While viewers may hope for footage of designers behaving badly, alas, with these media-savvy subjects, there are virtually no full-on temper tantrums. Instead, the overall mood of each segment is upbeat, and the few ruffled feathers that surface are quickly smoothed. Seeing a young male employee mincing down the Fendi runway in a fur stole during the staff fashion show, for example, Lagerfeld laughs and snaps a photo. In another scene, Nathalie Rykiel, Sonia’s daughter and the house president, screams at her show producer one minute only to embrace him later. As Prigent explains, “The camera has a very calming effect.” That said, he notes, “They only have 36 hours left; they don’t have time to be polite.”
Yet Prigent, famous for bloopers showing falling models in Mademoiselle Agnès episodes, edited out the sight of then 78-year-old Sonia Rykiel, in four-inch heels, taking a tumble as she prepares her show space. “Of course,” he insists, lumping Rykiel in the same category of sacrosanct Paris icons as the Eiffel Tower, “I didn’t want to show her on the floor.”
Nathalie Rykiel says she would have had no problem with Prigent including Sonia’s fall in the episode. “Loïc is unique in his way of capturing the intensity of fashion and the craziness but at the same time the deepness of it,” she says. “He gets feelings and irony.”
Lagerfeld, whose fall 2009 Fendi collection Prigent detailed for the new series, lauds the filmmaker’s serious yet light approach—and disarming personal style. During the filming of the Chanel documentary, one of the chief seamstresses initially had only contempt for Prigent. “In the end, she was seduced by him. He has a lot of charm,” Lagerfeld relates. “He has a sense of humor quite rare today in France.”
Indeed, an early cut, from when Prigent was still providing a voiceover, can be uproarious, especially given his heavily French-accented English and slightly nasal voice. Introducing the Proenza designers, he explains, “This is Lazaro, the cute one.” Then, panning over to McCollough, he adds, “And this is Jack, the cute one.” But mostly he lets the action unfold and the ridiculousness reveal itself. Across several episodes, he shows, for example, how the models are mostly warm and giggly 16-year-olds who, on cue, turn on the icy, blank, don’t-mess-with-me expression that passes for cool these days. One, in fact, was on the verge of tears, having just met Lagerfeld at Fendi and being invited to walk for Chanel.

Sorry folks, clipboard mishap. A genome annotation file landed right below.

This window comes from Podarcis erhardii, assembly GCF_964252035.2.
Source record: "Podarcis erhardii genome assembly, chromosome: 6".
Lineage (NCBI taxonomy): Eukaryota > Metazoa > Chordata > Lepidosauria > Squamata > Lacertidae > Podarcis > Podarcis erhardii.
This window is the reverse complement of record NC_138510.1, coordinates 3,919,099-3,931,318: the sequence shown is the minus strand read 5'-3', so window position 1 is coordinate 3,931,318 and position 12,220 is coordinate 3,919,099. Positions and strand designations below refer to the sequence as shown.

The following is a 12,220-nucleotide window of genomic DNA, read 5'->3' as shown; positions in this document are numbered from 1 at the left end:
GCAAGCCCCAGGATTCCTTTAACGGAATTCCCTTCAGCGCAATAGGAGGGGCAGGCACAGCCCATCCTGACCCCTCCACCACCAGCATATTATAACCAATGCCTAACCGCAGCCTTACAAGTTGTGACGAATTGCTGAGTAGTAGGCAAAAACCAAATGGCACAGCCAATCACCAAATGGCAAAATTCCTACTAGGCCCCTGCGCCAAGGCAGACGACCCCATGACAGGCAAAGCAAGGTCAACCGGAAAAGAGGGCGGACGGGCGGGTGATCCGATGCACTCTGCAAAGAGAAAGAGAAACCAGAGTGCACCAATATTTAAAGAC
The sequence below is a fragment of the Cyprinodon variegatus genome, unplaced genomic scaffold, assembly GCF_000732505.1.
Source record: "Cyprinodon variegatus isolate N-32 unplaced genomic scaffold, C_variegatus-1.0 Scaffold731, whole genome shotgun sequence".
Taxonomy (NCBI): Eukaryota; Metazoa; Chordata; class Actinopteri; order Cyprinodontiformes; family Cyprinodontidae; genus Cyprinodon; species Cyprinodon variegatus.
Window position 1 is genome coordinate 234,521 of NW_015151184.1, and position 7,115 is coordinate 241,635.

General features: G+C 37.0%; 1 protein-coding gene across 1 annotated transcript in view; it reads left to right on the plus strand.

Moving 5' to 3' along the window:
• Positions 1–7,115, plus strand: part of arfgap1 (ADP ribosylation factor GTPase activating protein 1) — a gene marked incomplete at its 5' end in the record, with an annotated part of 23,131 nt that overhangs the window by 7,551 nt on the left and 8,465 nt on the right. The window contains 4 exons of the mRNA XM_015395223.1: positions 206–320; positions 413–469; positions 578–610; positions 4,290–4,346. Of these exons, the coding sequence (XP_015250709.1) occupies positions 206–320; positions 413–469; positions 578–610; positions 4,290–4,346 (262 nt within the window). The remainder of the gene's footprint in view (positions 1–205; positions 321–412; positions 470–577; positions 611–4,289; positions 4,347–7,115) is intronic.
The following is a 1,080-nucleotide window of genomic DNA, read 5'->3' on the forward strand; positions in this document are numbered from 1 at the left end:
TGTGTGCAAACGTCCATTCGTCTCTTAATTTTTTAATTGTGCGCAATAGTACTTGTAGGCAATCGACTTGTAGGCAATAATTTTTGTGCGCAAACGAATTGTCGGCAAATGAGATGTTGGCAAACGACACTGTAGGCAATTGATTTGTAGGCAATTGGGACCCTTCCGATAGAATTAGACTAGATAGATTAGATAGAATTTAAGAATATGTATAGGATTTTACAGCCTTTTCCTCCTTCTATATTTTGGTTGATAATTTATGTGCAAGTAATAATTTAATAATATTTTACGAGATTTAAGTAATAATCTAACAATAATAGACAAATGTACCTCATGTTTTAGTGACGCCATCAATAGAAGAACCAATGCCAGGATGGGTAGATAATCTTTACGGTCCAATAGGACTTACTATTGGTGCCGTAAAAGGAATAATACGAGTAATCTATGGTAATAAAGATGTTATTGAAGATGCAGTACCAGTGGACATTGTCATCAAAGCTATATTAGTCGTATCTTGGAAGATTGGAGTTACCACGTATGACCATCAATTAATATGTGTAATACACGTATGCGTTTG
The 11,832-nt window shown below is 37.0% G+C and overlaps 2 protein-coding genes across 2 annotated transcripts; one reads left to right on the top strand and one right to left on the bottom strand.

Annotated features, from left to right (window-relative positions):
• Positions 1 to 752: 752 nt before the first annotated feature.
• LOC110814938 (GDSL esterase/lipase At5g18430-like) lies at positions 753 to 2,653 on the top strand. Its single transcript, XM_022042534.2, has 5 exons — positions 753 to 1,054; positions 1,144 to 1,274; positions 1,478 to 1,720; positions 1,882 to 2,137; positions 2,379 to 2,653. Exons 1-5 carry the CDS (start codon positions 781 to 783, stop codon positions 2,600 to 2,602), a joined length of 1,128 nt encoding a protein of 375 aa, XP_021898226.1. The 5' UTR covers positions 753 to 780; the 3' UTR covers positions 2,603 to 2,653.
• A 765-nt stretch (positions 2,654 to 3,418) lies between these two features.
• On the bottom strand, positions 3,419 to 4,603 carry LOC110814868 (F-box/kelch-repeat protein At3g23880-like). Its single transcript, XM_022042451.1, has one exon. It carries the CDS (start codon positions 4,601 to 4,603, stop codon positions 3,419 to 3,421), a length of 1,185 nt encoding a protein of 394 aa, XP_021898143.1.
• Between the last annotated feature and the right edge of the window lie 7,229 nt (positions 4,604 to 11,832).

As character studies go, Lagerfeld, whose work ethic, perfectionism and cool never disappoint, is a favorite of Prigent’s. “He sketches like he’s breathing,” Prigent marvels.
Meanwhile, Prigent describes Gaultier as a “hero in France,” and he was eager to observe the designer’s seamstresses and patternmakers working their magic for the fall 2009 couture show. “The whim is king in haute couture,” Prigent says. “I get to see people working all night long.”
Born into a farming family in small-town Brittany, Prigent spent his high school years churning out music fanzines. That ultimately led to a freelance reporting gig at the left-leaning daily Libération, for which he penned several articles on fashion. These caught the eye of executives at cable channel Canal+, and he was asked to come on board as a reporter. A few years later they gave him a camcorder and told him to try his hand at shooting stories. His fashion show coverage for the station led, in 2000, to the gig with Mademoiselle Agnès, titled Habillées pour….
Given his success in the increasingly competitive medium of fashion film, and Paris’s renown as a city in love with fashion and its creators, one might think Prigent has forged the perfect career. But like most working guys, he has his complaints. French TV programmers, he laments, “don’t believe in fashion at all. They think Paco Rabanne is still designing and John Galliano is Italian.”
By contrast, Prigent is passionate about fashion and eager to take it all in—with the possible exception of secondhand smoke. While filming the Jacobs documentary, he compiled scenes of the designer firing up innumerable cigarettes into a hilarious 20-second segment. “If I get cancer,” he deadpans, “I know who to sue.”